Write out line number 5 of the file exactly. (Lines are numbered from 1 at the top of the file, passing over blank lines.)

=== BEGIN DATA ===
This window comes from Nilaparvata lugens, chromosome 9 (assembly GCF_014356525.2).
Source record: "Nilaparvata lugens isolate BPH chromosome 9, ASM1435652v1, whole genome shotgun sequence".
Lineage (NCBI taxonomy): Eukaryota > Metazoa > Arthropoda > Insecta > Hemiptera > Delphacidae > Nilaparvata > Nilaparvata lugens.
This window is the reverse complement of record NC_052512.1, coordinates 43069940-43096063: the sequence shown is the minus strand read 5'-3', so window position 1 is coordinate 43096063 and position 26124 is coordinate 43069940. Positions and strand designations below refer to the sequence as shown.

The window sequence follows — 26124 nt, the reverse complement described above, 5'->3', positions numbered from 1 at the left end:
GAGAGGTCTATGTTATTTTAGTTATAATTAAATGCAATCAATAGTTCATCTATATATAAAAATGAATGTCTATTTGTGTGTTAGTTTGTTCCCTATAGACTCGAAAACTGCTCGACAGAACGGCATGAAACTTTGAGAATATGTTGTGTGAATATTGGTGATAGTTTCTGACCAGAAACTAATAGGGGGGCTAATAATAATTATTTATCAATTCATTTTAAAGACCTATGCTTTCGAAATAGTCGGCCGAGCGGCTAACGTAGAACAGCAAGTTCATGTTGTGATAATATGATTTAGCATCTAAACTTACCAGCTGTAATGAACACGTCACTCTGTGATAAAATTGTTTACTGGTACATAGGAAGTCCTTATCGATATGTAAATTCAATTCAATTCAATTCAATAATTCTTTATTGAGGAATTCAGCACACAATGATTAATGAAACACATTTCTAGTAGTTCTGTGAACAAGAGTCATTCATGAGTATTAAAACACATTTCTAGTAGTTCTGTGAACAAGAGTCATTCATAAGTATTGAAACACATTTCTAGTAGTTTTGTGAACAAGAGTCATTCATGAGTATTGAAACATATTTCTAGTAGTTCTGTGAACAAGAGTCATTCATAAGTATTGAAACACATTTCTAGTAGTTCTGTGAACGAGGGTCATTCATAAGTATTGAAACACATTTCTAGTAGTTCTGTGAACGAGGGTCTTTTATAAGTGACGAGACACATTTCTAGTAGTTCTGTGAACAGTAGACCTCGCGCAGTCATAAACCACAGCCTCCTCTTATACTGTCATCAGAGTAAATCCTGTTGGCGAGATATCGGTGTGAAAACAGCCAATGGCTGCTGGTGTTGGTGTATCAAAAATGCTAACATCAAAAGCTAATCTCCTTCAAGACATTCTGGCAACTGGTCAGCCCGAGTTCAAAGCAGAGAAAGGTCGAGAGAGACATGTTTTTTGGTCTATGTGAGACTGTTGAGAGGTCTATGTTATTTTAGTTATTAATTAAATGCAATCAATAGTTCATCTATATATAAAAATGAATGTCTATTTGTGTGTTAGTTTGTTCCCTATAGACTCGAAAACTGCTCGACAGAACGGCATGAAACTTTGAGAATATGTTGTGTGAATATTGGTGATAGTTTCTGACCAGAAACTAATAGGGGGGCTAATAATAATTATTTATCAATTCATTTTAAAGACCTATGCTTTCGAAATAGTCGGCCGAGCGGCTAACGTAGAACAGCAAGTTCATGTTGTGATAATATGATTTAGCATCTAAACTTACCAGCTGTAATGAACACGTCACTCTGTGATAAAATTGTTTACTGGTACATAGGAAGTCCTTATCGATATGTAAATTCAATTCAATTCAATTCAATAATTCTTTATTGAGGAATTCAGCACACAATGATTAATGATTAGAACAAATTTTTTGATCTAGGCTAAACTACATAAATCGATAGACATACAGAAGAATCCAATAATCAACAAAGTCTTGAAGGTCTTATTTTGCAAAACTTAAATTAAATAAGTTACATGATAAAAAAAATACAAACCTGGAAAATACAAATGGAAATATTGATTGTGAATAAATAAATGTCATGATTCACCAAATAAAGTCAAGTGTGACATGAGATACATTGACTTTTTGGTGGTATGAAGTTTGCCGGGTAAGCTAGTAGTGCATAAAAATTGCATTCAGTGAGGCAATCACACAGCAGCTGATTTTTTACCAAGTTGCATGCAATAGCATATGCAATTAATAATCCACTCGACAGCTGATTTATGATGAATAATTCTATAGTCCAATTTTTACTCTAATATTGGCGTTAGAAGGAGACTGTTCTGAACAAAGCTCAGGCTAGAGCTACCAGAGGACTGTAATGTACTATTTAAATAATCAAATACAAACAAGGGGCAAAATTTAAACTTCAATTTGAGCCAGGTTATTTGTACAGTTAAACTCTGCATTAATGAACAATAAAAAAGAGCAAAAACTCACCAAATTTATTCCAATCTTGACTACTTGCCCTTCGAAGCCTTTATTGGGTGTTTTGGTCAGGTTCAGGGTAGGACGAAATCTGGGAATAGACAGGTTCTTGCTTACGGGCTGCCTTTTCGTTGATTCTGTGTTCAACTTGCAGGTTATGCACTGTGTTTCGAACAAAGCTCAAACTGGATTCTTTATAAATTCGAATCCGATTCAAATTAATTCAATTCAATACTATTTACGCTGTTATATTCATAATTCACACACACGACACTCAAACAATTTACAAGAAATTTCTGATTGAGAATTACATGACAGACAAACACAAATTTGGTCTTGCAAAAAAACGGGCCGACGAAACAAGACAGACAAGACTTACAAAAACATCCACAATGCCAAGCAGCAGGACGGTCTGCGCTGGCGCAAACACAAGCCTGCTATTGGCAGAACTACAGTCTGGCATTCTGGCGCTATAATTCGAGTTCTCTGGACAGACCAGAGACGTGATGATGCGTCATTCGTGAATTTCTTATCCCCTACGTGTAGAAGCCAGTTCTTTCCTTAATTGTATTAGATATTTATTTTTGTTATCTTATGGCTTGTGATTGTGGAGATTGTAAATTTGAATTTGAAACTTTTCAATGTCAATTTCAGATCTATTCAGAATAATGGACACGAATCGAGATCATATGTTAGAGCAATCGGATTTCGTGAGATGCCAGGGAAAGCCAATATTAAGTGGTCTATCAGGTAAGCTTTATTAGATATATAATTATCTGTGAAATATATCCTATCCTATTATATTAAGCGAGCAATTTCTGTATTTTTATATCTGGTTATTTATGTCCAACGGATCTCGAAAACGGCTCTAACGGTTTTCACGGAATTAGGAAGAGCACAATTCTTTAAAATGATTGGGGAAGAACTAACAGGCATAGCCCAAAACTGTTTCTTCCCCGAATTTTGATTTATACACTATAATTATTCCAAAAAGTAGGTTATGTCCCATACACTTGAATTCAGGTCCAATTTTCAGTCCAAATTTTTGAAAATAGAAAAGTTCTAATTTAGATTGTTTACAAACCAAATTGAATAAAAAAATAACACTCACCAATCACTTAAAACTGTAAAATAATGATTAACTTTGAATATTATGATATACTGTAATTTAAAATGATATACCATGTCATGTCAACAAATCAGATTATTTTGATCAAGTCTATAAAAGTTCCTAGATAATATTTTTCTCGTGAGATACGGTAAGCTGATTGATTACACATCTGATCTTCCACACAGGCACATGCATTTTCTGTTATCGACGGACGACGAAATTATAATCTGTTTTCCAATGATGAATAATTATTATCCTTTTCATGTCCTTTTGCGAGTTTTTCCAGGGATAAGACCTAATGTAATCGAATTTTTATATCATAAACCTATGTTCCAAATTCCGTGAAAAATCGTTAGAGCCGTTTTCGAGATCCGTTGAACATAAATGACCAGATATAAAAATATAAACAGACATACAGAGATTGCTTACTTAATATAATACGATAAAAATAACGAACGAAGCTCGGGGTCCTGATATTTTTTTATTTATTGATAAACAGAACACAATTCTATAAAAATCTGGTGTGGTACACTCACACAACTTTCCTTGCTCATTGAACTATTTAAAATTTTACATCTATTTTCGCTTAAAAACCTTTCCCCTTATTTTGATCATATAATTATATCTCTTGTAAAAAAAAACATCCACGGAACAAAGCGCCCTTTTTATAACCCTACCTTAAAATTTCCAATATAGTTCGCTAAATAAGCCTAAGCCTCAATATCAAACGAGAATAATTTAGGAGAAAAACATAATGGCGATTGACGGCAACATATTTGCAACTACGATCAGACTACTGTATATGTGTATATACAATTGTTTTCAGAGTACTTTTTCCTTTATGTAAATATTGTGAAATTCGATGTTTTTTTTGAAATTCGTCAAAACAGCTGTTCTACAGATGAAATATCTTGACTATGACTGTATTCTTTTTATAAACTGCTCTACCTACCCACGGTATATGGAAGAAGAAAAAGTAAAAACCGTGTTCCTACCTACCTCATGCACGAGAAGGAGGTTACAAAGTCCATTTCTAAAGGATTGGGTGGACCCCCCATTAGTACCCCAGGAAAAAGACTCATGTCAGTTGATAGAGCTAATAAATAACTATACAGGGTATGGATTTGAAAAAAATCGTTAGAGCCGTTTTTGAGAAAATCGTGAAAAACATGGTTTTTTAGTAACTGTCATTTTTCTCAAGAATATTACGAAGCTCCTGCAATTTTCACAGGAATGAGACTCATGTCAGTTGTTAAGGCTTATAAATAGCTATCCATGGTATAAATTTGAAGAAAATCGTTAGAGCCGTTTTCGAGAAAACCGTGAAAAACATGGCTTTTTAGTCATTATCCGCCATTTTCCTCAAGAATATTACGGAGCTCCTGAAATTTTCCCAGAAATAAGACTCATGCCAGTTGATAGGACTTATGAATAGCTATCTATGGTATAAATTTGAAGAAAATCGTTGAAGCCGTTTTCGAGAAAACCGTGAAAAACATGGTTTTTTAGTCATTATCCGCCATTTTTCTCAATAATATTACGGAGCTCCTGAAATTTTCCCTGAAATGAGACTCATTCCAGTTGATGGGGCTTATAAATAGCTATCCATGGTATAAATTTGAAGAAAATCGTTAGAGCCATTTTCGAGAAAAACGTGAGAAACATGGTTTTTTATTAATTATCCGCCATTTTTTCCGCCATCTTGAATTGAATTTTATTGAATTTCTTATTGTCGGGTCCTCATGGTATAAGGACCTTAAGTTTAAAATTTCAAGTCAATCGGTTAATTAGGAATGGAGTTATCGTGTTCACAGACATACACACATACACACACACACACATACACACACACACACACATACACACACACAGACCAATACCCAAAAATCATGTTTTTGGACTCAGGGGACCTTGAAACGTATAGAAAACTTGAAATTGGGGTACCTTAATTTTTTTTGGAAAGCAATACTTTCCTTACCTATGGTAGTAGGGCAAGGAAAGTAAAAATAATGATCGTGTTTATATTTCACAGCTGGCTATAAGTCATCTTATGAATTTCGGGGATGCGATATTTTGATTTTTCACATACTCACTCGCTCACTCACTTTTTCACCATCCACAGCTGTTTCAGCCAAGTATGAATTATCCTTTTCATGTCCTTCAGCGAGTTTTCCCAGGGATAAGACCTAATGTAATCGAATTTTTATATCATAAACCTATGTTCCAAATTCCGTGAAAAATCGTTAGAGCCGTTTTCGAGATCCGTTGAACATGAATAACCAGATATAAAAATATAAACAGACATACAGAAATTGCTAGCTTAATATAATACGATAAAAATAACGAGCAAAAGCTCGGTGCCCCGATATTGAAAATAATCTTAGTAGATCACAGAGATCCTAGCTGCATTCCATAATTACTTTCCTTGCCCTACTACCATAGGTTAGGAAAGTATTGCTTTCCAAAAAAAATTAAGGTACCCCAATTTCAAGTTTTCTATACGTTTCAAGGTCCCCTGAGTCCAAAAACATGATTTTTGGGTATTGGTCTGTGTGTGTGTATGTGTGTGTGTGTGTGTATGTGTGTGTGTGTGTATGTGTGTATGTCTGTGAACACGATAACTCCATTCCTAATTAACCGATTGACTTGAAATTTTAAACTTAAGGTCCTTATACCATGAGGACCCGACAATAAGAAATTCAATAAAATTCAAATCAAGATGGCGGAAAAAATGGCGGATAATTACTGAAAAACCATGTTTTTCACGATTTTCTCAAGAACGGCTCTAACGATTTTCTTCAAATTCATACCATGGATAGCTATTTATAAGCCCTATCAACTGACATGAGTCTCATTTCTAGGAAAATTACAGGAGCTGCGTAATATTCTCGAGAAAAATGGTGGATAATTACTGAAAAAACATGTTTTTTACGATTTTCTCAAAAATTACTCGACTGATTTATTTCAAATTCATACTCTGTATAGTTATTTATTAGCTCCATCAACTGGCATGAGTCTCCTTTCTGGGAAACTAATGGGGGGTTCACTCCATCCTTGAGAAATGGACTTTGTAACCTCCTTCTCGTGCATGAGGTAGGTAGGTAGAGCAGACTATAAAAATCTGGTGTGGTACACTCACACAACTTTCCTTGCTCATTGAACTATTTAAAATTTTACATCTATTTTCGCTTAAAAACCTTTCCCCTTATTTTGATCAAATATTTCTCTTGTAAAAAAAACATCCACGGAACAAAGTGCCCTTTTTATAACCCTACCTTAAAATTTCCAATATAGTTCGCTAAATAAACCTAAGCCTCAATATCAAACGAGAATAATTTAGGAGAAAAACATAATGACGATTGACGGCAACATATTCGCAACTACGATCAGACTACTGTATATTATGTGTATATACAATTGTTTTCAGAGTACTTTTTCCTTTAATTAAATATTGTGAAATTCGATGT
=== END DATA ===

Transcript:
The window sequence follows — 26124 nt, the reverse complement described above, 5'->3', positions numbered from 1 at the left end: